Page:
In season: January / February
Buy seasonal local foods. The food is grown closer to you so it doesn't spoil on its trip and it's harvested at the peak of its season.
flavor nutrition affordable environment community
Vegetables: beets, cabbage, carrots, celeriac, fennel, herbs, kale, kohlrabi, leeks, mushrooms, mustard greens, onions, parsnips, potatoes, radishes, rutabaga, shallots, sprouts, sweet potatoes, turnips, winter greens, winter squash
Fruits: apples, cranberries, pears
Learn how to add 3 vegetables that are probably not so common in your kitchen... Or are they?
Celery root - the actual root of the celery plant
Remarkable nutrition (best when raw): one of the best suppliers of Vitamin K, which is essential for your bone health and proper clotting functions. It is also very rich in vitamin C, an antioxidant and an important nutrient for skin health and immunity.
Flavor: pungent, intense, and nutty and it has the texture of a potato
How to select: celery ranks very high on the Environmental Working Group’s list of fruits and vegetables with the highest pesticide residues, and celery root can fall right under that, so make sure you buy organic celeriac. Select smaller specimens, roots that have few ridges or the smoothest skin. Avoid roots with soft spots. If you’re buying celery root that still has leaves attached, look for those that are lively. At home, trim side roots and stalks (which you can use in soups keeping in mind they have a stronger flavor).
How to store: the root should be wrapped and stored in the refrigerator for up to 10 days.
How to cook: before using, peel and soak briefly in water with a little vinegar or lime/lemon juice to prevent cut surfaces from darkening. You can use celery root just like you use potatoes, but celeriac has a low-glycemic load (great for blood sugar control)! Use celeriac in soup and other hot dishes like stews and casseroles or enjoy it raw.
Celeriac Soup Recipe
Crispy crunchy bulb
Remarkable nutrition (best when raw): excellent source of vitamin C, a powerful antioxidant that is also important for skin health and immunity. Very high in fiber, essential for digestive health and weight maintenance. It’s also considered a good source of glucosinolate, a compound that may ward off cancer.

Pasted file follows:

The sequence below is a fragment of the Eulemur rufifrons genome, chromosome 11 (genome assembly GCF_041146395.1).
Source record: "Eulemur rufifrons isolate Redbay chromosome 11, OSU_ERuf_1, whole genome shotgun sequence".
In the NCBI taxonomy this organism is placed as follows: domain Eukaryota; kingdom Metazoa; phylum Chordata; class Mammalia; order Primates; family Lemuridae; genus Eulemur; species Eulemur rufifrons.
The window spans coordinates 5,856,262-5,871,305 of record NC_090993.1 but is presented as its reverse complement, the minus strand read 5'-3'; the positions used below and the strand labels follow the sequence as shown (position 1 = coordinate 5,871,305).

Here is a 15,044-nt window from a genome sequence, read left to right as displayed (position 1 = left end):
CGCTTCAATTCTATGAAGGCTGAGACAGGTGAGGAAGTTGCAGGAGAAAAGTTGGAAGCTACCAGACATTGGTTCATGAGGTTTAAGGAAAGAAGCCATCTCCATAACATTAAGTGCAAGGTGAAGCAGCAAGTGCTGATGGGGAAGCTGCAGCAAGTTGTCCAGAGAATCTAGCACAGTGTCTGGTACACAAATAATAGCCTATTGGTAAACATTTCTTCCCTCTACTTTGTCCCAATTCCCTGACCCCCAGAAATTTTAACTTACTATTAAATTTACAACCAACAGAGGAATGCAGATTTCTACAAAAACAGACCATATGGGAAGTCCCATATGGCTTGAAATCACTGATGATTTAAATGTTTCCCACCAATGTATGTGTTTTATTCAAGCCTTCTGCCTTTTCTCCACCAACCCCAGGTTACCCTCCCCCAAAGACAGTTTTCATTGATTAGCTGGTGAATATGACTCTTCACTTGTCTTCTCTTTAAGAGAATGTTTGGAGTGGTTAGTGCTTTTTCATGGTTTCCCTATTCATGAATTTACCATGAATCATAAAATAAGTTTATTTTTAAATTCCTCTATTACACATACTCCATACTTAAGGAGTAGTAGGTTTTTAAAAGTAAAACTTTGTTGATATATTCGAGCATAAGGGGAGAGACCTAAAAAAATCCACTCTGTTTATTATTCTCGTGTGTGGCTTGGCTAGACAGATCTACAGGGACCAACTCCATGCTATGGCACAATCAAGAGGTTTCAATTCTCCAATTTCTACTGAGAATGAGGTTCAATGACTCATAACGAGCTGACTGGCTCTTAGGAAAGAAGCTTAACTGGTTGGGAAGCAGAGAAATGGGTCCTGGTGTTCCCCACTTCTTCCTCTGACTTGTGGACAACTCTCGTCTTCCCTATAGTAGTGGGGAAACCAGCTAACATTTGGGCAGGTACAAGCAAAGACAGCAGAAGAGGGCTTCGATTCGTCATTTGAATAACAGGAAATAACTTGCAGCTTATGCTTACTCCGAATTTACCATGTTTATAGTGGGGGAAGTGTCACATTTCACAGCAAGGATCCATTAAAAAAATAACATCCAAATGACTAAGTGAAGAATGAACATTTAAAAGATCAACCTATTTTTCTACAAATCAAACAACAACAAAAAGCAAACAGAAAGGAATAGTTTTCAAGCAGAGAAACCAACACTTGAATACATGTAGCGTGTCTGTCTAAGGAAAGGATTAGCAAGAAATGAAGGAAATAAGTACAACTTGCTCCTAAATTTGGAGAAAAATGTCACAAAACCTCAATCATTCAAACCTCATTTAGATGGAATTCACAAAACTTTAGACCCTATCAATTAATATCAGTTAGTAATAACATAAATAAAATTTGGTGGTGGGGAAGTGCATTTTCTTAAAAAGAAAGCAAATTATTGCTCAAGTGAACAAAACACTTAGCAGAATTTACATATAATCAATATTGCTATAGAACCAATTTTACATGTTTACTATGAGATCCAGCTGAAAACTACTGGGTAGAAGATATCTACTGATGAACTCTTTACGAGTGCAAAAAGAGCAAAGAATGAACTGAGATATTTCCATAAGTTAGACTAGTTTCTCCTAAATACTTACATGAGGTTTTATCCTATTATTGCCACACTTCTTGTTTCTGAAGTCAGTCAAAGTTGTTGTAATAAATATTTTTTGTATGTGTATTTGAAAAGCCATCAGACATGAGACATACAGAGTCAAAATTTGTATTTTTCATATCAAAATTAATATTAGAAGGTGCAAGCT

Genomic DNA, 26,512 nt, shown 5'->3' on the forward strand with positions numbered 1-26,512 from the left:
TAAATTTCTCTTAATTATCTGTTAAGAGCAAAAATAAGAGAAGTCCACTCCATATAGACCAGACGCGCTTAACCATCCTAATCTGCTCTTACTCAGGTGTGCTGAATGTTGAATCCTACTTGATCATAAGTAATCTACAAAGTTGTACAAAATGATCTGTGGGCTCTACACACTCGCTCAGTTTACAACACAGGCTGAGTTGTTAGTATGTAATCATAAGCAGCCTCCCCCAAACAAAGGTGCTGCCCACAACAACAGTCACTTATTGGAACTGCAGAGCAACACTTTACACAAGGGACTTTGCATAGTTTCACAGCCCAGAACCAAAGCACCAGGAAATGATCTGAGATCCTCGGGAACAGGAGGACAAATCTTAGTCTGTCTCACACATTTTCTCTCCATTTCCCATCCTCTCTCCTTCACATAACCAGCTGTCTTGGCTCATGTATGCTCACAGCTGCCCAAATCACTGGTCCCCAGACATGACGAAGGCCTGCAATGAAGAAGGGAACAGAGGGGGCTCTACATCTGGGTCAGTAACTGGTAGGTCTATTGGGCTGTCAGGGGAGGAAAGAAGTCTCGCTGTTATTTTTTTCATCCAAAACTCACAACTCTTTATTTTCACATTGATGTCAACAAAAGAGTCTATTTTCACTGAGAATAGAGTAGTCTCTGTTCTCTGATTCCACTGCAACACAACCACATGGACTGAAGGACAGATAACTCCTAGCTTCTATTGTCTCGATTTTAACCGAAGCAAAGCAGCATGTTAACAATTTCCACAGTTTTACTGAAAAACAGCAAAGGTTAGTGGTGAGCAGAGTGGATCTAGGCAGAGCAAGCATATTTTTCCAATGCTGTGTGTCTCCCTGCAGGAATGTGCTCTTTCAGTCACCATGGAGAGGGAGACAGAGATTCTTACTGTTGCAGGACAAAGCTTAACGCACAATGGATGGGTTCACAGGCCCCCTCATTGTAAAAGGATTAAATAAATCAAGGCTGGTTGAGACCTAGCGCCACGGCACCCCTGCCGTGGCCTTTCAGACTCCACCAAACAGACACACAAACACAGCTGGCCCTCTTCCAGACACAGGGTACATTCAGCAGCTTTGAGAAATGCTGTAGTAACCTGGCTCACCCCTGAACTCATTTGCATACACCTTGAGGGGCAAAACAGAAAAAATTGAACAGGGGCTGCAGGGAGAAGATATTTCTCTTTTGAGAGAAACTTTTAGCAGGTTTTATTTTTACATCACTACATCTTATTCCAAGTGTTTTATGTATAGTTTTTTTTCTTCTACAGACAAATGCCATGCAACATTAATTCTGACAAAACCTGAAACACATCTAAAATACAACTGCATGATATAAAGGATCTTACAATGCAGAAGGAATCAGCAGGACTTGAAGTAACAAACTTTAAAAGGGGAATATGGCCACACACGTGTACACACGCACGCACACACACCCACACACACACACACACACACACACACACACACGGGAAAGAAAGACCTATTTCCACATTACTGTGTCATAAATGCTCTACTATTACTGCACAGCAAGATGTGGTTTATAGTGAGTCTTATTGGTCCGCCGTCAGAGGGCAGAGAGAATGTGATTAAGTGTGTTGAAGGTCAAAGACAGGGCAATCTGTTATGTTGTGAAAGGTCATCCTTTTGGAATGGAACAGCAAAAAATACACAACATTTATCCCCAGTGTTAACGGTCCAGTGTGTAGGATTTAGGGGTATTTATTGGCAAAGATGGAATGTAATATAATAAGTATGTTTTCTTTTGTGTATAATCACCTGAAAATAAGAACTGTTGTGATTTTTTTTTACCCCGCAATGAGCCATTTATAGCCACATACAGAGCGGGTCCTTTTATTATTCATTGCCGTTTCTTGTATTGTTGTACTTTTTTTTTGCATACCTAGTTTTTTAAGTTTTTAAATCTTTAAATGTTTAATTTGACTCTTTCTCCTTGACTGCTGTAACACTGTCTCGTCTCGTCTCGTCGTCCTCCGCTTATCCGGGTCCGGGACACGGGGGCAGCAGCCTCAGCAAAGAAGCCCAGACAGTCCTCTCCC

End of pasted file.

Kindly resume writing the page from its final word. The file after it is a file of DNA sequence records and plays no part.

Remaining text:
Flavor: earthy sweetness of cabbage with a bit of the sharp bite and heat of turnips and radishes.
How to select: most bulbs are a pale green and sold without their leaves attached, but purple varieties are seen at some markets. Look for small bulbs for a sweeter flavor.
How to store: the root should be wrapped in a perforated bag with a few drops of water inside your fridge.
How to cook: remove all of the fibrous peel to reveal the tender vegetable underneath. Kohlrabi is delicious raw; you may soak and add vinegar/lemon to prevent surfaces from darkening. Cut it into wedges and use it as a snack with a creamy sauce. Kohlrabi also adds crunch to salads or can be chopped and added to soups or stews. This vegetable can be cooked just like carrots and sweet potatoes.
Look like white carrots
Remarkable nutrition (best when raw): another great source of vitamin C and K. Parsnip is an excellent source of folate, which is an important nutrient for heart and brain health. This vegetable is also packed with copper, that is important for producing red blood cells and keeping our bones and nerves healthy.
Flavor: larger parsnips can have a woody texture, but smaller roots have a tender texture and sweet flavor
How to select: look for small to medium roots with ivory color and a firm texture. Avoid parsnips that are soft, shriveled, or have blemishes. How to store: trim off any green tops and refrigerate the roots for up to three weeks.
How to cook: try them roasted, baked, broiled, pureed, mixed into mashed potatoes, and added to stews. If you buy organic parsnips, there is no need to peel them, just scrub them clean. Learn more about avoiding food waste here.
Simple parsnip fries
January 30, 2017